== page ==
What Happens After You Stop Loving Your Job

An Anonymous Post from Someone We Can All Relate To

Taking a Step Backward to Go Forward in Your Career

Here at TNM, we seek to inspire the community and help others create positive changes in their lives. Recently, to go along with this, our founder Kevin O’Connell taught a  monthly course at General Assembly titled Career Shifts: Find the Work You Love focused on helping a variety of professionals realize a career transition is possible and where to start. The truth is, there are so many people in the same boat who don’t realize others share these struggles and doubts, particularly in their professional career. The second truth is that there is a way to overcome it. This is why TNM continues to share these stories. The following is an anonymous letter, from a young professional in the D.C. area to Kevin who attended his class and is in the process of switching jobs and seeking change. It is both honest, transparent, and relatable, as well as reassuring in away. A “dream job” or perfect “work-life balance” may not be in your life right now, and that’s okay.

“I have been working at the same company for almost six years.  I never expected to be six years at one company, under one boss for this long.  It was definitely not my intention upon first accepting the role.  But I got really lucky, and I have spent most of those years truly loving my job.  I had weekends where I was excited for Monday.  The days went quickly, and my coworkers were my closest friends.  Of course, this couldn’t last forever, right?  

Recently, as I have matured and grown as a profession, I have started getting bored and frustrated.  

I have felt underappreciated.

I haven't enjoyed the projects I'm on.  

The days started to feel really long.  

My work was isolating, and after a few stressful and lonely weeks started to recognize that it may be time to move on.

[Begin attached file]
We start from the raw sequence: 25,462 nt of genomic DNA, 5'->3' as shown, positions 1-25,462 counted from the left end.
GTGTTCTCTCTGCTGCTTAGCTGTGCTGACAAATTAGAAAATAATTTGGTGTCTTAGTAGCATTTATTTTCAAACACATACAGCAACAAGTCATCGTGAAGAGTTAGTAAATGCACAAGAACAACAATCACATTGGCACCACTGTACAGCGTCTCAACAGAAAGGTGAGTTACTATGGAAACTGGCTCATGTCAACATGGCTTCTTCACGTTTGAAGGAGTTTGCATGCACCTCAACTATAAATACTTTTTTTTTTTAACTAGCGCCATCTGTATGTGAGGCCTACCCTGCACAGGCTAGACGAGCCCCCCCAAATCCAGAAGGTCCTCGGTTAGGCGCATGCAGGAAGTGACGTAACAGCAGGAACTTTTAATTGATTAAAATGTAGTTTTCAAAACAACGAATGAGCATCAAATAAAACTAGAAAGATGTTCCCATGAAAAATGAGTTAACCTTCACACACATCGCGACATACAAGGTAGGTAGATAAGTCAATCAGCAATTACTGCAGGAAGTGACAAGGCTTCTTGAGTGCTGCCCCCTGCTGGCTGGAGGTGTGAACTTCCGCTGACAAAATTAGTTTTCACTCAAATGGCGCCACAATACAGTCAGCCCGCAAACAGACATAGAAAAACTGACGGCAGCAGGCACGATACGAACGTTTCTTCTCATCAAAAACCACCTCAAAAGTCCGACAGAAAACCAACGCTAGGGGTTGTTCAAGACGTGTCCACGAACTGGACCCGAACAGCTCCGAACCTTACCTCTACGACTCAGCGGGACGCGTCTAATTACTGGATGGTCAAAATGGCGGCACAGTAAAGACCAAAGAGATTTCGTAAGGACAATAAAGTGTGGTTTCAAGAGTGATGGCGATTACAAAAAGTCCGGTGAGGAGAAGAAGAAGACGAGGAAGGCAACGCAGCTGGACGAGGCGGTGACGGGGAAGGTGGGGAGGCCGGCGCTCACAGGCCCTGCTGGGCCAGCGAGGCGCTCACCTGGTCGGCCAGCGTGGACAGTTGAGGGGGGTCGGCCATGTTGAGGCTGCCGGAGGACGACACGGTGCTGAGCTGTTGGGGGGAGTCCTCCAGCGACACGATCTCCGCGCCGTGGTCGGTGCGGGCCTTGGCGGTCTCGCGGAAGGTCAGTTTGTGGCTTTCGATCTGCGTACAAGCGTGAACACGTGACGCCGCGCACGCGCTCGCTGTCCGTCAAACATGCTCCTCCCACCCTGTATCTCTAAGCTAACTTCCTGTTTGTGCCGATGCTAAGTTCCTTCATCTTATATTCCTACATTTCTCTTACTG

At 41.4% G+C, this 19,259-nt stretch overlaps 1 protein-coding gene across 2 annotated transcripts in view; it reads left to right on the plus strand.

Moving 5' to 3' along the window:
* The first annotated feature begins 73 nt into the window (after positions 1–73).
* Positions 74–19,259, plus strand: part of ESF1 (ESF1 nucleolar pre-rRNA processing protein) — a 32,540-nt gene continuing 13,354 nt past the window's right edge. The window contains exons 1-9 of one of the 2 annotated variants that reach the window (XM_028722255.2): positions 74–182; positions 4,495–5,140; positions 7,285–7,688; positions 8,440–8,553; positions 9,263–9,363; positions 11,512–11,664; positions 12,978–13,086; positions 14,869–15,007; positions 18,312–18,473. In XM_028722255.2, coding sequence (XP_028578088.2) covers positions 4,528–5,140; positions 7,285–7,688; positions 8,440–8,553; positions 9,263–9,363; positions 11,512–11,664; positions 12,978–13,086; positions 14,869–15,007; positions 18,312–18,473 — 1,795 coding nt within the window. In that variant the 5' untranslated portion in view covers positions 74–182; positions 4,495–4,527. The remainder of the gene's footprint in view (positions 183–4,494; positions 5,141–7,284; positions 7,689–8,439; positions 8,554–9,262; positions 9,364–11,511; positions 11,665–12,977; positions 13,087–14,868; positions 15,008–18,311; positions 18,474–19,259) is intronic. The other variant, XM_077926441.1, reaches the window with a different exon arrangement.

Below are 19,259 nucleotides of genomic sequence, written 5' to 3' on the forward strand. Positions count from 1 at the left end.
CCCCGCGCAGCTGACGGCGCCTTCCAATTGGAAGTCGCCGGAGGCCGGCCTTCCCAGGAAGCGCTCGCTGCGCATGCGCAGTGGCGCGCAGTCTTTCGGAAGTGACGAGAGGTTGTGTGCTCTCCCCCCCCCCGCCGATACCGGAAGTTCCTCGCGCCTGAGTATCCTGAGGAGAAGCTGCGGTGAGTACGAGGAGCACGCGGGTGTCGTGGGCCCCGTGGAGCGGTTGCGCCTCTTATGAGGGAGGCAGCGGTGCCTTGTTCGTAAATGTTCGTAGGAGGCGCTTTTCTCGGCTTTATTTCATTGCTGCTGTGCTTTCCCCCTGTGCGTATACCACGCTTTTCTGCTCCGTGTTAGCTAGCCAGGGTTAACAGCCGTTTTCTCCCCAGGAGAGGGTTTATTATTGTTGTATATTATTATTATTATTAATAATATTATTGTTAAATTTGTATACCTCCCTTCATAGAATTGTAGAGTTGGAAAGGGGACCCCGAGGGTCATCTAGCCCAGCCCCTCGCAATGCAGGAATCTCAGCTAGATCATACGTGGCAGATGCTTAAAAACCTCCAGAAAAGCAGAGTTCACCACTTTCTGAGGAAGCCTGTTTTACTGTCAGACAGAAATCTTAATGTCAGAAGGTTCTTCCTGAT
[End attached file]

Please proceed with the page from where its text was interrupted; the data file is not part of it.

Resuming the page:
So, I started applying for jobs.  

I’m lucky to know what I want to do, so it was easy to find a position that seemed like a decent fit, and shoot off an application. Today’s technology makes it so easy to fire off five job applications in minutes.

And I did just that.  A lot.   

The first few days were exciting.  I was getting at least one response a day and setting up multiple phone interviews daily.  Within two weeks, I had an out of town in-person interview.  This all sounds amazing and if I had been desperate for a new job, it could have been it.  Instead, I was exhausted and stressed. I wasn’t paying close attention to the jobs or companies I was applying for.  I wasn’t thinking about what city I wanted to move to.  I hadn’t thought realistically about leaving my job after 6 years.  To top it all off, my lease was up, and I had to decide if I was going to renew.